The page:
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Angioedema and bradykinin receptors in the endothelium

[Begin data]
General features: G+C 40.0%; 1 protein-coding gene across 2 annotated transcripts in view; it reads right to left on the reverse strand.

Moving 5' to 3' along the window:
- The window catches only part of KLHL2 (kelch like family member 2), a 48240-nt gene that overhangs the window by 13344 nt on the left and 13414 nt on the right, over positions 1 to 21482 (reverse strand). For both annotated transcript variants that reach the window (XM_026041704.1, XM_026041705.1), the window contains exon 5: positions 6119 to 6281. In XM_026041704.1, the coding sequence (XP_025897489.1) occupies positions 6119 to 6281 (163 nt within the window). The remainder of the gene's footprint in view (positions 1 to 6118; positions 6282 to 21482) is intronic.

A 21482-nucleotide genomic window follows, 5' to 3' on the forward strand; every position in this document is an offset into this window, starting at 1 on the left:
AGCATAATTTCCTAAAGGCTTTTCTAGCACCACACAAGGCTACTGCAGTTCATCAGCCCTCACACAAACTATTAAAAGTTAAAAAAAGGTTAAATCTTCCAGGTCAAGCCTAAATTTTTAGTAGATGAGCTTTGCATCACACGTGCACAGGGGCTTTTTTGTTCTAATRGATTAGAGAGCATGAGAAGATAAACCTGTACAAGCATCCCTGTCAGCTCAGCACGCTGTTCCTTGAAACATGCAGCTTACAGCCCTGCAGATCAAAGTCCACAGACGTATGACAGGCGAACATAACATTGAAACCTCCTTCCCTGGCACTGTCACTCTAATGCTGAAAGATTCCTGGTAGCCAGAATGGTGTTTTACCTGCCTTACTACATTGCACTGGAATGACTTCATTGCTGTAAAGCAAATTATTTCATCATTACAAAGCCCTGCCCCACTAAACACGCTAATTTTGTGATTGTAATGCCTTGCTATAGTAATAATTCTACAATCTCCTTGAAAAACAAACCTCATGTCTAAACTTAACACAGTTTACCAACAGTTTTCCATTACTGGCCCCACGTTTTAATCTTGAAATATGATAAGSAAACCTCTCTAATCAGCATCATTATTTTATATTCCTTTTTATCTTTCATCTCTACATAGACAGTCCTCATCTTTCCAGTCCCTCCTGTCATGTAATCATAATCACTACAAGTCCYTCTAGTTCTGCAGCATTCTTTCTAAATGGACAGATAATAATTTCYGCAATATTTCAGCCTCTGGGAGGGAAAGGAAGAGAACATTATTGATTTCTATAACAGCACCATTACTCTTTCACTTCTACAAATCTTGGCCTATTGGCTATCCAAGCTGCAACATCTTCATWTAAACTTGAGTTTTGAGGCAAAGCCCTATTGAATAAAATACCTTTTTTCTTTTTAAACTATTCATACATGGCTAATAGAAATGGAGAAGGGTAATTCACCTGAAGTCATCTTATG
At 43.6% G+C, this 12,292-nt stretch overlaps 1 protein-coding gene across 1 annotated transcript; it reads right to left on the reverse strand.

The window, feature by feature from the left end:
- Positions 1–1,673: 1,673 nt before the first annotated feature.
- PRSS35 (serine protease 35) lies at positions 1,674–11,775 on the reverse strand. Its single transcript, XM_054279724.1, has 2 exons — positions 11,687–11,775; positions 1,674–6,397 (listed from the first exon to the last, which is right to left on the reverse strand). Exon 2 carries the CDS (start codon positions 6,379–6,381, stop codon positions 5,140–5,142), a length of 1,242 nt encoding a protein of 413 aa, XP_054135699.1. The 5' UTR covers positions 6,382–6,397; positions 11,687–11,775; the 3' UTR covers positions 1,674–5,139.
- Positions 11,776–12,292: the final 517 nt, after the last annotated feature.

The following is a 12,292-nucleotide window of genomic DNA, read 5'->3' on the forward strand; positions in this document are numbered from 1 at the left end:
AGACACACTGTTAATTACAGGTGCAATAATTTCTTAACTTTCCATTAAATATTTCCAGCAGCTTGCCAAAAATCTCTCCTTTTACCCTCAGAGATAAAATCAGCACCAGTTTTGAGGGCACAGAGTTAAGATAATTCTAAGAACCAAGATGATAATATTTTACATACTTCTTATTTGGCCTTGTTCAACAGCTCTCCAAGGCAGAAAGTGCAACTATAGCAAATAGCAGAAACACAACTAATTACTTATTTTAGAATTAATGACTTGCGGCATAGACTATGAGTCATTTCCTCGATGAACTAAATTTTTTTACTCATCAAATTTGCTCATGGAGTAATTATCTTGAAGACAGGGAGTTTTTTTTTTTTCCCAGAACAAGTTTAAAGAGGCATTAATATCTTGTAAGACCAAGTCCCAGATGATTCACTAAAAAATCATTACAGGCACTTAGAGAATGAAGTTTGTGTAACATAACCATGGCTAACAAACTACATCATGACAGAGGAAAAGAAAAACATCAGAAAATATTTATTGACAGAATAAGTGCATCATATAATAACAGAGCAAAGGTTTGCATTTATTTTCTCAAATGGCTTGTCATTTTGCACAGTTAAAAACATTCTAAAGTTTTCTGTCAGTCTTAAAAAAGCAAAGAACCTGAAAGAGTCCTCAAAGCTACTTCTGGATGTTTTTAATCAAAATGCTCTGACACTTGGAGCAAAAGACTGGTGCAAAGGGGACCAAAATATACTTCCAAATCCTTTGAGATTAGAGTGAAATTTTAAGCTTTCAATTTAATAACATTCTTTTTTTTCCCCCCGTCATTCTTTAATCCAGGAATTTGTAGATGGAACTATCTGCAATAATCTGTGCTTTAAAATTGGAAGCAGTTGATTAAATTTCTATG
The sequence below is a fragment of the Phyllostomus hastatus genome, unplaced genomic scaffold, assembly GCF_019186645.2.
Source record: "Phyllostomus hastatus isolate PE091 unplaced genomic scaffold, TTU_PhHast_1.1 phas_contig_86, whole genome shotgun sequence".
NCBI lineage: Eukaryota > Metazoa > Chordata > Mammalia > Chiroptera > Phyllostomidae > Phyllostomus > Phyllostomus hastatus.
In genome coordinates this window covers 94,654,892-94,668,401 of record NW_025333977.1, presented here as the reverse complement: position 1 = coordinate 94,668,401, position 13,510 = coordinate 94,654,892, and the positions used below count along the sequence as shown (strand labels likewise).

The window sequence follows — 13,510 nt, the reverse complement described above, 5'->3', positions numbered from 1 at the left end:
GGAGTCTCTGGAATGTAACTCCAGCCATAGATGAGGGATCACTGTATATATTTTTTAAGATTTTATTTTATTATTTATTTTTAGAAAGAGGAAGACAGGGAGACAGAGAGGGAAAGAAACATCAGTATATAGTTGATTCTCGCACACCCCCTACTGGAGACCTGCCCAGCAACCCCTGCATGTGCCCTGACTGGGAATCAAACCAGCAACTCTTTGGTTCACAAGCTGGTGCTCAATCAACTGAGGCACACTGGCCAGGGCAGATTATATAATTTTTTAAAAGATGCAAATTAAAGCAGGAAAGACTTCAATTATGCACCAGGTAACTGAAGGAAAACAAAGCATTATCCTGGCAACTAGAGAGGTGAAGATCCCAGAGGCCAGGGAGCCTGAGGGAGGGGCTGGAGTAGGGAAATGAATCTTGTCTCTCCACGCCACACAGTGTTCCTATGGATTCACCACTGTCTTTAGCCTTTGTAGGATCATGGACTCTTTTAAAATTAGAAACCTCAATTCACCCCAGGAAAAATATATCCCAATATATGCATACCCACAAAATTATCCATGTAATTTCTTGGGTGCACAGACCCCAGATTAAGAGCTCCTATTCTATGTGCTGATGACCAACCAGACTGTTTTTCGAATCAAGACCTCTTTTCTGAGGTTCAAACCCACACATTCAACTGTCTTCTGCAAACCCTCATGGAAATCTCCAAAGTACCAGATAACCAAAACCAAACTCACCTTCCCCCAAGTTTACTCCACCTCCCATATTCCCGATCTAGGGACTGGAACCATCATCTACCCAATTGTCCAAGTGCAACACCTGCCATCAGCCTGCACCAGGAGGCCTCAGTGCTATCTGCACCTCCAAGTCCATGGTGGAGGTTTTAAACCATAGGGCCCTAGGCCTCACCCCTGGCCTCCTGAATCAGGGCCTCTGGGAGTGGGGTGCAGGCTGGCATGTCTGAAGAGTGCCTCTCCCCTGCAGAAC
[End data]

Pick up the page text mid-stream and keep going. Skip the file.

Hereditary angioedema (HAE) is an autosomal dominant disease characterized by C1 esterase inhibitor (C1-INH) quantitative (type I) or functional (type II) deficiency, with more than 500 mutations identified (The Human Gene Mutation Database, C1-INH is a secreted glycoprotein of the serpin family that inhibits several proteases of the classical and lectin complement pathways (Ricklin et al., 2010), and other serine proteases as plasma kallikrein (KK), coagulation factors XI (FXI) and XII (FXII), thrombin, plasmin and tissue plasminogen activator (Sainz et al., 2007). Its deficiency results in an uncontrolled bradykinin (BK) release due to high molecular weight kininogen (HMWK) cleavage by KK activity. BK exerts a strong increase in vascular permeability and is therefore recognized as the main responsible factor for HAE symptoms. HAE clinical description and hereditary characteristic was established in the 19th century (Quincke, 1882; Osler, 1888), but only in 1960s-decade C1-INH deficiency was identified (Donaldson and Evans, 1963). The characteristic symptoms are nonpruritic and nonpitting swellings of submucosal or subcutaneous tissues involving face, hands, feet, arms, legs, bowels, genitalia and life-threatening upper airways edema episodes (Longhurst and Cicardi, 2012). Angioedema symptoms generally last 2 to 5 days and most common triggering factors for HAE attacks include emotional stress, trauma, medical and surgical procedures, and estrogens (Busse and Buckland, 2013; Joseph et al., 2016). Despite angioedema episodes resolve spontaneously without treatment, the clinical expression is highly variable among the patients, from asymptomatic cases to patients suffering from disabling and life-threatening laryngeal attacks with a demonstrated humanistic and economic burden (Cicardi et al., 2012). Besides the hereditary forms of angioedema, such attacks can also be elicited by medicaments, such as inhibitors of angiotensin-converting enzyme, ACE, which are very common antihypertensive drugs and inhibitors of dipeptidyl peptidase IV (DPPIV), which are novel antidiabetic drugs. ACE and DPPIV inhibit BK degradation and thereby their inhibition can induce BK accumulation and angioedema. BK has two receptors, BKB1 and BKB2. The BKB2 receptor is thought to be mainly responsible for angioedema attacks since it is permanently expressed in vascular endothelium. Nevertheless, the BKB1 receptor, which is induced by inflammation, may contribute in certain disease states. In both cases the signaling pathways employed by the two receptors are incompletely understood. Several drugs are currently available for treating and preventing angioedema attacks. A novel approach to stop the progression of acute attacks is the administration of BKB2 receptor antagonists (icatibant) (Bas et al., 2015). However, all of the current treatments have potential shortcomings as difficult administration (Banerji et al., 2017), high costs and/or variable individual efficacy (Longhurst and Bygum, 2016). We will use novel transgenic rat models overexpressing BKB1 and BKB2 receptors specifically in the endothelium of vessels to study the mechanism by which these receptors mediate angioedema attacks. The results may help to define novel therapeutic targets for this disease.This project is inserted in the context of the Subproject I from Thematic Project "Establishment of a center of genetic and molecular research for clinical challenges" (2014/27198-8), whose objectives involve the study of HAE. The animal models for this project were generated in previous collaboration between the proponent groups. (AU)

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